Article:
I still think of myself as a reporter—my role for three decades—although as Washington bureau chief for RealClearPolitics, the bulk of my job these days is editing and managing. When I do write, much of that time is spent on a Sunday column that appears on RCP’s front page and the op-ed page of the Orange County Register.
But like a straight news reporter, or even a book author, a columnist can get all the facts right and still be wrong. That is to say that, either by omission or implication, a writer can leave the wrong impression with readers. I may have inadvertently done just that in my most recent column, which was about the ideologically driven campus goons—both professors and students—who’ve threatened disruptions at their schools’ graduations ceremonies unless administrators agreed to rescind invitations to the scheduled commencement speakers.
These tactics have worked at various colleges; my May 25 piece focused most closely on the ugly behavior at Rutgers University resulting in the cancellation of a planned address by former Secretary of State Condoleezza Rice. I mentioned in that column that an assortment of left-wingers at the University of Minnesota tried to pull a similar stunt against Rice last month over her planned talk on the occasion of the 50th anniversary of the passage of the Civil Rights Act.
In Minnesota, unlike New Jersey, students and administrators stood their ground, a point I probably should have mentioned. One Twin Cities undergrad—his name is Anders Koskinen—felt sufficiently aggrieved at my passing reference to his school (I wrote that the character assassins at Rutgers “apparently were emboldened by their brethren at the University of Minnesota”) to send me a note.
“I am currently a student at the University of Minnesota,” he wrote, “and as a student of both journalism and political science it was my privilege to see [Rice] speak as part of the Carlson Distinguished Lecture Series, and to write an article on the resulting protests for The Minnesota Republic, the conservative monthly paper on campus.”
“The University of Minnesota did not seek to stop her speaking,” Anders added. “A small contingent of staff and students, the latter of which primarily came from the student group Students for a Democratic Society, did seek to block her speaking. They, with the help of math Professor William Messing, encouraged the University Senate to ask the Humphrey school to rescind her invitation to speak, but they failed to do so.”
He went on, so let’s let young Mr. Koskinen take it from there:
“The University of Minnesota is not, as your article implies, a weak-willed institution that is all too eager to cave in to the demands of the loony left. The Minnesota Student Association (the undergraduate student government) passed a resolution asking for stern opposition to the University Senate resolution that would have attempted to block Dr. Rice from speaking.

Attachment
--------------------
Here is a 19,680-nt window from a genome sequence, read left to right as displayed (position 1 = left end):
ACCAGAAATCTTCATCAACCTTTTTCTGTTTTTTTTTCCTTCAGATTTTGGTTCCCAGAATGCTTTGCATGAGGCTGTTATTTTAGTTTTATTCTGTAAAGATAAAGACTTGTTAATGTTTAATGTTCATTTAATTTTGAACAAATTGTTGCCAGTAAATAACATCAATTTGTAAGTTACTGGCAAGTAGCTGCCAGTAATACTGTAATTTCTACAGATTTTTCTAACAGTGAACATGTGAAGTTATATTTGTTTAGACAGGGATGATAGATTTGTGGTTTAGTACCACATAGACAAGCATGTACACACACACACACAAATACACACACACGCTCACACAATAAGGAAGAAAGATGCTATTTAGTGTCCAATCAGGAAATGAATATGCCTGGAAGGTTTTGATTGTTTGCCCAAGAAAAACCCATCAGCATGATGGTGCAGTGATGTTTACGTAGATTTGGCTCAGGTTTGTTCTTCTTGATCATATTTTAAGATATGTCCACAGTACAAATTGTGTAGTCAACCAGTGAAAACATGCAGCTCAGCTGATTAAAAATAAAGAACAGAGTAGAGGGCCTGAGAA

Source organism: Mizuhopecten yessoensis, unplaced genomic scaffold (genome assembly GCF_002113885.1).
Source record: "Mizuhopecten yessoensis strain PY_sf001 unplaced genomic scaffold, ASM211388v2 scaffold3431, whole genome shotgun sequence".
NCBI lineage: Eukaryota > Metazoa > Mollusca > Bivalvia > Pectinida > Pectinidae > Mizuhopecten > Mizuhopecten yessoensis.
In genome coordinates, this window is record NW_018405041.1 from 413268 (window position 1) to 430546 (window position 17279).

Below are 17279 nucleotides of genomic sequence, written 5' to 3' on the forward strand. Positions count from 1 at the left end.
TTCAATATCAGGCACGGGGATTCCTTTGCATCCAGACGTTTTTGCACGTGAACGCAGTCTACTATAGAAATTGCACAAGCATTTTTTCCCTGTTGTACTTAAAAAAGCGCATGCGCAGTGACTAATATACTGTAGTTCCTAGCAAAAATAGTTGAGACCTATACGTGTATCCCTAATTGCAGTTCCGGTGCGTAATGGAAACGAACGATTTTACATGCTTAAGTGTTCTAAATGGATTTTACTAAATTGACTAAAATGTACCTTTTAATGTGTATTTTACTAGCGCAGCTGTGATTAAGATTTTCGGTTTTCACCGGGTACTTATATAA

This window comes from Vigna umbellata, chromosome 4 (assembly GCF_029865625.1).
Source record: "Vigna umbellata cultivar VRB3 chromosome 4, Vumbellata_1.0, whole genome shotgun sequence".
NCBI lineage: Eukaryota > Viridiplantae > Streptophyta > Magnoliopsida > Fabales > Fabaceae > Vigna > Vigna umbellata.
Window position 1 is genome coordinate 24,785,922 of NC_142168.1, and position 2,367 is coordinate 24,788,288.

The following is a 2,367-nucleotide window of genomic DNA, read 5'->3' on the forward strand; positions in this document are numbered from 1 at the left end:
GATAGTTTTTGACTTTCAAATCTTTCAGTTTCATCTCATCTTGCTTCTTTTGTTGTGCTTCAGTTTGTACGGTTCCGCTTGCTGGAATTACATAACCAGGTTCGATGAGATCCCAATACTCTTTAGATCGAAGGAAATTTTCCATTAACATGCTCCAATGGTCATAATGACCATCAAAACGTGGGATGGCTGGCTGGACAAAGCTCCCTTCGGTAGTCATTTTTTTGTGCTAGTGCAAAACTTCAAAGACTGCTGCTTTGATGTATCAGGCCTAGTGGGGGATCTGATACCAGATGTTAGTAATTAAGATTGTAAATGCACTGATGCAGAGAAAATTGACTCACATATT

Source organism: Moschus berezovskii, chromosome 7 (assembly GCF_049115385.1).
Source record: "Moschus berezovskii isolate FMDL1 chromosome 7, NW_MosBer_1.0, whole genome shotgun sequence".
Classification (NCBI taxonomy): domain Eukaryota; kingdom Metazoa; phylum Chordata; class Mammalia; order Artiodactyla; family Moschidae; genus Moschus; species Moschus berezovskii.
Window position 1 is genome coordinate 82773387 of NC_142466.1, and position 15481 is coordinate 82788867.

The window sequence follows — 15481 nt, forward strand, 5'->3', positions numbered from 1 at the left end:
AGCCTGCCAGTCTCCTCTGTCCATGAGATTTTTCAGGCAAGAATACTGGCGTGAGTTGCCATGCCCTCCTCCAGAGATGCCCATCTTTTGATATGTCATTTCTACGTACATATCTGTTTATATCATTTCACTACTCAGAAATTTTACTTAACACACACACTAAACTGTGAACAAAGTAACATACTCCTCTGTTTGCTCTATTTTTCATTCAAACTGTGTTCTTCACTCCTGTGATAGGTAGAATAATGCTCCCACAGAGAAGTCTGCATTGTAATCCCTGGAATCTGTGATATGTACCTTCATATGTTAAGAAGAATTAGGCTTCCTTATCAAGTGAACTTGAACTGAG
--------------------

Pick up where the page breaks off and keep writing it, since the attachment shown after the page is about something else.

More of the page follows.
“The University Senate defeated the resolution by a landslide vote of 122-2—even after the resolution had been toned down to ask merely for the condemnation of Rice’s speaking engagement. When the student government, University Senate, and even University President Eric Kaler weigh in in favor of free speech and maintaining Rice’s speaking engagement, it cannot be said that any group of left-wing protestors can take any heart from the result of the attempt in Minneapolis.
“I am proud to be a student of the University of Minnesota, in part precisely because it is an institution where the students, faculty, and staff for the most part recognize that free speech and academic discourse are things to be valued over the feelings of overly sensitive left-wing activists who only support free speech when it agrees with them.
“I am especially thankful to see President Eric Kaler make statements such as the one he made to the University Senate, in which he said: ‘I have opinions that sometimes differ from yours or others on our campus. That’s healthy, I invite that, and that’s the nature of civil discourse. But we can’t have true academic freedom at the University of Minnesota by denying a stage to those we disagree with or disapprove of.’”
Anders ended his note to me by saying he found it “a great privilege” to hear Condi Rice speak, and that he was honored to be attending a university that allowed him that opportunity, rather than one that would capitulate “to a small group of disproportionately loud liberals who would see her silenced.”
I would add a couple of points to this young man’s letter. First, it would be nice if the president of the United States expressed the same ardor for intellectual tolerance as the president of the University of Minnesota. Secondly, although Anders Koskinen does not explicitly reveal his college major, he hints that it might be journalism. I hope this is the field he chooses—and that he sticks with it.
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Carl M. Cannon is the Washington Bureau Chief for RealClearPolitics.